Idaho marijuana activists have submitted revised text for a ballot initiative to legalize marijuana in the state following a review by the state attorney general.
Meanwhile, a separate campaign to legalize medical cannabis in the state is also underway, with advocates actively collecting signatures to qualify that measure for the 2022 ballot.
The adult-use initiative would be fairly limited in scope. It would make it so possession of up to three ounces of marijuana would be lawful on private property for adults 21 and older. Home cultivation would be prohibited, however, and there would be no legal and licensed system of cannabis retailers.
Possession outside of a private residence would generally remain criminalized, though the measure specifies that “transporting a personal amount of marijuana from a jurisdiction where the marijuana was legally purchased” would be legal. That’s crucial because adults would be able to travel to dispensaries in neighboring states such as Montana, Nevada, Oregon and Washington and bring marijuana back home with them.
After an initial version of the measure was filed last month, the state attorney general’s office sent a letter to the secretary of state outlining various concerns on potential legal issues and making non-binding recommendations for changes. Activists with the Idaho Citizens Coalition have now accepted some, but not all, of the suggestions in a new version of the Personal Adult Marijuana Decriminalization Act (PAMDA) that they filed filed on Friday.
We have received our decriminalization initiative back from the Secretary of State's office. We will be reviewing it this evening and posting details for you tonight.
— Idaho Citizens Coalition for Cannabis (@IdahoCann) July 1, 2021
“We didn’t have to take any of the suggestions—but some of them were really good suggestions and we did make those changes,” Russ Belville, a longtime reform advocate who is spearheading this effort, told Marijuana Moment on Friday.
One of the revisions makes it clear that police cannot determine impairment while driving based only on the presence of THC metabolites in a person’s blood stream. Another would clear up the rules on restrictions for adults using marijuana on private property.
The state attorney general expressed concern about another component of the initiative on social sharing, saying it would allow multiple marijuana transactions as long as it involves fewer than three ounces.
“My reaction was, ‘yes—yes, it would,'” Belville said. “And the way I’m defending that…is that’s what people do now. They go in on an ounce, someone drives to Ontario to buy it, they bring it back, they keep their share and they give their other shares away to whoever went in on it. We want to make sure that’s legal.”
In the end, the purpose of the revisions the activists made is to stay in compliance with the state’s single-subject rule for ballot initiatives and avoid any constitutional challenges.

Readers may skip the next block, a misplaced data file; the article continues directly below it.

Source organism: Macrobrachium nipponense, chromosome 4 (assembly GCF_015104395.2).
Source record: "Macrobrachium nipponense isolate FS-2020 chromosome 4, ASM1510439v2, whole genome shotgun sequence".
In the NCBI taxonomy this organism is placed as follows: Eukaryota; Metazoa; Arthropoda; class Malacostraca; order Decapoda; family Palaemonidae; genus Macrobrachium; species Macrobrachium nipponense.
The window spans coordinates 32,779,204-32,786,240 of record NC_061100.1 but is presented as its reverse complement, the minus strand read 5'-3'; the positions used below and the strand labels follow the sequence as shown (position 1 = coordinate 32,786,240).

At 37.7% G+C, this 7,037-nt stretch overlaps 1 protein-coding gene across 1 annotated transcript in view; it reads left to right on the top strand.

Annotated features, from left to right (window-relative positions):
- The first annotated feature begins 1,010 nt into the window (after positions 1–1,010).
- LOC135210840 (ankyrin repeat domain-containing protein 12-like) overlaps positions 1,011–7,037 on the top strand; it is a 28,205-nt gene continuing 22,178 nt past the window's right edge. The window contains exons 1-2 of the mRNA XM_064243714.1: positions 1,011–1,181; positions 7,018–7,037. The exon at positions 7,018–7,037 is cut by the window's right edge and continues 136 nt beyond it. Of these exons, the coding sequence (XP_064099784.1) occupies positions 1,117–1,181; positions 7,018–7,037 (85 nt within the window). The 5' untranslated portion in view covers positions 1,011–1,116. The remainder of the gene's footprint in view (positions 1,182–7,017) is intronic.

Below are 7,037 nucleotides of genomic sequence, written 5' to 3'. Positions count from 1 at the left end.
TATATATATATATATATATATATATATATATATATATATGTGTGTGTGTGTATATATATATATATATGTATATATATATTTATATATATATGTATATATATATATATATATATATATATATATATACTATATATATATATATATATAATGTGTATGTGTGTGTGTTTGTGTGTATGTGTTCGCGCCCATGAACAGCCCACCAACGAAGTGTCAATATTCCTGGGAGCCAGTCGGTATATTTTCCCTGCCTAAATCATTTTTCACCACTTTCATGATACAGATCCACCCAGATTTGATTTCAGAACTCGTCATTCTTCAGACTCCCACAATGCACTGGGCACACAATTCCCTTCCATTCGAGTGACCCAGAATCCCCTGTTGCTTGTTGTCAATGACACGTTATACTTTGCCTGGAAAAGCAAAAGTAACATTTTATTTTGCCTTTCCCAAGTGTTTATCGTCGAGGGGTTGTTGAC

For both this measure and the separate medical cannabis legalization initiative, advocates have until May 1, 2022 to collect about 65,000 valid signatures from registered voters to make the ballot.
But there is a complication. The governor signed a bill in April that requires a minimum of six percent of voters in all 35 legislative districts in the state to sign a ballot proposal in order for it to qualify, whereas the law previously required that threshold be reached in just 18 districts. Two lawsuits are challenging that policy change in the state Supreme Court, and the result of those legal complaints could decide the fate of either cannabis measure.
Belville told Marijuana Moment last month that this legalization proposal was partly motivated by a Nebraska Supreme Court decision last year to invalidate a voter-approved initiative to legalize medical cannabis based on a statutory single-subject rule.
Under the separate medical cannabis proposal, qualifying patients would be able to purchase and possess up to four ounces of cannabis. Those with a “hardship designation” could also cultivate up to six plants.
The initiative lists twelve conditions that would make a patient eligible for medical cannabis, but it also extends to any terminal disease or severe chronic illness. The state health department would be able to add additional conditions as it sees fit.
Activists in the state attempted to get a virtually identical medical marijuana measure before voters for the 2020 election, but they ultimately ditched the effort due to signature gathering complications caused by the coronavirus pandemic and the state’s refusal to provide petitioning accommodations.
Read the revised Idaho marijuana legalization measure and attorney general’s comments on the prior version below:
\Photo courtesy of WeedPornDaily.